The ChiWalking Technique
Strengthen your Core and Relax your Legs
The ChiWalking technique provides a revolutionary way to enjoy injury-free fitness walking. You’ll proactively strengthen your core muscles with every step. Most walkers tend to overwork the muscles of their lower legs by pushing off too hard with their toes. This can lead to shin splints, plantar fasciitis, sore toes or a burning sensation on the balls of your feet.
To avoid overuse injuries to the lower legs, the ChiWalking technique teaches you how to redirect the workload of propulsion to the strong core muscles around your pelvis and lower trunk area instead. We have developed learning tools and a new Web site filled with great information on how to stay fit and get the most from your walking while generating the least amount of impact to your bones and joints.
Here are three questions commonly asked about the ChiWalking technique that shed light on what your hips, legs and feet are doing. For more information and articles on the ChiWalking technique for fitness, weight loss, rehab and event training please visit the ChiWalking Knowledge Center.
1. How does the ChiWalking technique differ from the ChiRunning technique, and can I learn to walk faster with ChiWalking?
In the ChiRunning book, the training paradigm is Form, Distance, Speed … meaning that you learn and practice your running technique in that order. This guideline can be equally applied to ChiWalking. Don’t attempt walking at faster speeds until you have your walking technique down at slower speeds and you can hold your technique together for longer distances. Your propulsion comes from leaning slightly from your hips when you’re ChiWalking and not from your ankles, as you do in ChiRunning. At slower paces your propulsion comes from a mixture of gravity pulling you forward as you lean and hip rotation. It becomes increasingly more a function of hip rotation at the faster speeds. BUT, until you can walk with completely relaxed lower legs, you shouldn’t be powering your legs with the rotation of your pelvis or you’ll default back into pushing with your feet, which over-taxes your lower leg muscles.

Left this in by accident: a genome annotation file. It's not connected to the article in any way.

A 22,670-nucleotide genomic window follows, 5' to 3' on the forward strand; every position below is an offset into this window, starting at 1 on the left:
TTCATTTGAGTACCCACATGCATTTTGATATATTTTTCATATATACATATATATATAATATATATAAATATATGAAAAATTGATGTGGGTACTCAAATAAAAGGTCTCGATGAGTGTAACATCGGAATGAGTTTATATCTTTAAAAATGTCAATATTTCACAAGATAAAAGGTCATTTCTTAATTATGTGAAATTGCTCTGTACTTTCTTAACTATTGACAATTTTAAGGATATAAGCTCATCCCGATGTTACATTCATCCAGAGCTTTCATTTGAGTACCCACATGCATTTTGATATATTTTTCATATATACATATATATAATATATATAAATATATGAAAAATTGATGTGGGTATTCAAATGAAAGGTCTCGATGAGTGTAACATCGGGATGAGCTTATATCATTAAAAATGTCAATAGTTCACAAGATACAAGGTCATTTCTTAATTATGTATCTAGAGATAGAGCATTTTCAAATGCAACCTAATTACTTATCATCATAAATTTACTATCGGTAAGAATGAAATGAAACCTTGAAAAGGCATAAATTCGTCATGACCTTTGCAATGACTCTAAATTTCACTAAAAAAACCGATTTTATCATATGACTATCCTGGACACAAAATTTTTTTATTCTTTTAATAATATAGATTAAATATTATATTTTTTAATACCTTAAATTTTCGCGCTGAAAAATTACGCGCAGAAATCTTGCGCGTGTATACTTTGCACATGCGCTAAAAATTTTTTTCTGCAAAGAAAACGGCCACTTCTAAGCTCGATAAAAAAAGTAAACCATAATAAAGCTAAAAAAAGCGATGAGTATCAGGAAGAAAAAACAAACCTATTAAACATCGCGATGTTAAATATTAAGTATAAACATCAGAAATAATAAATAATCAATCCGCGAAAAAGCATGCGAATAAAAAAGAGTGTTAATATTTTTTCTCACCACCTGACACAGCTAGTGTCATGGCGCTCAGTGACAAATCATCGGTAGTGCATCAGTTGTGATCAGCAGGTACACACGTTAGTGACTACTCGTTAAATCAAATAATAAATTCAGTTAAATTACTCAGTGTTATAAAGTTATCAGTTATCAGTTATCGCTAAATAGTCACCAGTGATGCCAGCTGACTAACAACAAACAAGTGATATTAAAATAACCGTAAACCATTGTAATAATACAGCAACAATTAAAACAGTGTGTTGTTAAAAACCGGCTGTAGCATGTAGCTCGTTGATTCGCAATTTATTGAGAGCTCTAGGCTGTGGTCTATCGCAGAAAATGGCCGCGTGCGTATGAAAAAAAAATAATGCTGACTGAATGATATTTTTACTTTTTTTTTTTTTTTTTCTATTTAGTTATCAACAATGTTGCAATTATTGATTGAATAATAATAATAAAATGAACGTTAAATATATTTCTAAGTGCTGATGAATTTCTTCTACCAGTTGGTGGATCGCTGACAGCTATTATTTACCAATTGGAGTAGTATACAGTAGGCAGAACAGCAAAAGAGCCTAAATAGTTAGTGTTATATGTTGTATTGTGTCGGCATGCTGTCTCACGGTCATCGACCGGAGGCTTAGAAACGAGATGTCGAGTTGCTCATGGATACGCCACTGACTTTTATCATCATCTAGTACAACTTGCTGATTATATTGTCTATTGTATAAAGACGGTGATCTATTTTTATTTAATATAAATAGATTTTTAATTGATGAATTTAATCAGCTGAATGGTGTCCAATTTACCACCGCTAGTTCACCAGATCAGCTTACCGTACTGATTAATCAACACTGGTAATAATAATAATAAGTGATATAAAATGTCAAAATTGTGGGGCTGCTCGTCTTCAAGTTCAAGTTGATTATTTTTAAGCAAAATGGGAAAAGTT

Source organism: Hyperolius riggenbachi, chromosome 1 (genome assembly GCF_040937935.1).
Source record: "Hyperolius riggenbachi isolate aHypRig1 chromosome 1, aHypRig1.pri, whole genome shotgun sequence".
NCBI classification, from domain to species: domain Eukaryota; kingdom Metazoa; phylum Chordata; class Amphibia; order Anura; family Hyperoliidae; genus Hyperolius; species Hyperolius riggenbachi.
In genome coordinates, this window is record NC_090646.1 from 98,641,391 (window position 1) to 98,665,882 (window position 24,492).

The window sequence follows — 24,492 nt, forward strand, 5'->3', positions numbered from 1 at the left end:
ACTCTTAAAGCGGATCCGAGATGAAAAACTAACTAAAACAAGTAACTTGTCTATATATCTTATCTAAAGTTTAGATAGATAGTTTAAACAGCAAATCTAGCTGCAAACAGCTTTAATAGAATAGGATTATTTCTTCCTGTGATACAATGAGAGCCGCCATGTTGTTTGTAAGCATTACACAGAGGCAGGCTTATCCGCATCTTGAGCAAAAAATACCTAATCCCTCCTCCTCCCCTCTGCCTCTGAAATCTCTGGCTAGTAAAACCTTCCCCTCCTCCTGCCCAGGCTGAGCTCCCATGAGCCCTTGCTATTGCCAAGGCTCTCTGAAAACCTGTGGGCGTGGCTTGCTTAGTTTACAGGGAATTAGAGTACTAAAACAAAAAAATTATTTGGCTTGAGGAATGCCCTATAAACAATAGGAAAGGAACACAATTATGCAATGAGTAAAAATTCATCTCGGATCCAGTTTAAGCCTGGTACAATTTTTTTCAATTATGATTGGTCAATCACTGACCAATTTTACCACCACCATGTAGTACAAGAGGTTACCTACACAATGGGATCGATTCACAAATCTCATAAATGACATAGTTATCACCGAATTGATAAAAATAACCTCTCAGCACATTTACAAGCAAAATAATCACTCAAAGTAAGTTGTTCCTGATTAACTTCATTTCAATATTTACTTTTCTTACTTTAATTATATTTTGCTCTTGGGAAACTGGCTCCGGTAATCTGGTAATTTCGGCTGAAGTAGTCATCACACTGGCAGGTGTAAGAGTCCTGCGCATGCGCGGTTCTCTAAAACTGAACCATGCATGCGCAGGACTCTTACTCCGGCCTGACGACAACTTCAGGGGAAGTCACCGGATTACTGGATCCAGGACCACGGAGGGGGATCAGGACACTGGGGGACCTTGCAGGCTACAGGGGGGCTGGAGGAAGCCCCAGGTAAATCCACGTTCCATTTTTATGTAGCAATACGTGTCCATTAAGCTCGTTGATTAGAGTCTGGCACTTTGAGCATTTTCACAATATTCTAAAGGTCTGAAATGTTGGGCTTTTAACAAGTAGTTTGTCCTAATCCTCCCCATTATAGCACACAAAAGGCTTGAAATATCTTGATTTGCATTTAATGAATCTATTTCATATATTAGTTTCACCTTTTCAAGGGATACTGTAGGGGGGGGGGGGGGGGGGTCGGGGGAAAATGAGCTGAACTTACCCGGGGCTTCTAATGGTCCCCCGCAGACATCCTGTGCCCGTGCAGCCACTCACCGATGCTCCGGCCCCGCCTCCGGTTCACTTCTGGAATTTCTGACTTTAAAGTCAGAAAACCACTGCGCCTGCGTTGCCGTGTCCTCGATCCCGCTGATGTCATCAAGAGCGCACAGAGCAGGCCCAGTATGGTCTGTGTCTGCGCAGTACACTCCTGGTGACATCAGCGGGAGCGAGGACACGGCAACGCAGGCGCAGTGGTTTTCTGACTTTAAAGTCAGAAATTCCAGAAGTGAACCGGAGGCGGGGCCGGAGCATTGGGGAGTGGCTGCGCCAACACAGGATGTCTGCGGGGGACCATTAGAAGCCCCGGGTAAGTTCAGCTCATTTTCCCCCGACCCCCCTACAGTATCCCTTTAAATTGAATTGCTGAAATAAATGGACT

2. Should I feel myself pushing with my feet as I walk?
You should always be working towards a stride where your ankles and lower legs are as relaxed as possible. This will mean that you eventually will not be pushing off with your feet and toes (the smallest muscle group in your legs), but using a mix of the pull of gravity (by leaning forward from your hips) and the rotation of your pelvis (to drive your legs). Whenever you’re walking uphill or at faster speeds, you will feel some push off with the rear foot and your leg (both of which should be as relaxed as possible). BUT, your foot is driven by your leg, which in turn is driven by the rotation of your pelvis. Propulsion should not be done with your foot muscles … ever. This shifts the work responsibility to your core muscles, not your legs. When walking uphill, it is also important to shorten your stride and lean your upper body into the hill.
3. How do my feet land when I’m ChiWalking?
In order to maintain less impact to your knees and hips while walking, it is important to always keep your leading leg bent at the knee. This will allow you to land on the area of your foot just in front of your heel (closer to a mid-foot strike). Most walkers straighten their leading leg and strike the ground with the back of their heel. This type of heel strike sends a shock to the knees, hips and lower back.
The width of tracking should be slightly narrower than hip width and should be maintained with each forward step. Find a crack in the sidewalk and stand with your feet together straddling the crack. This is the relative position each of your feet should have with each step … just to either side of your centerline. The only time you should step with one foot in front of the other is if you’re walking on a tightrope or a runway, which self-eliminates a lot of us.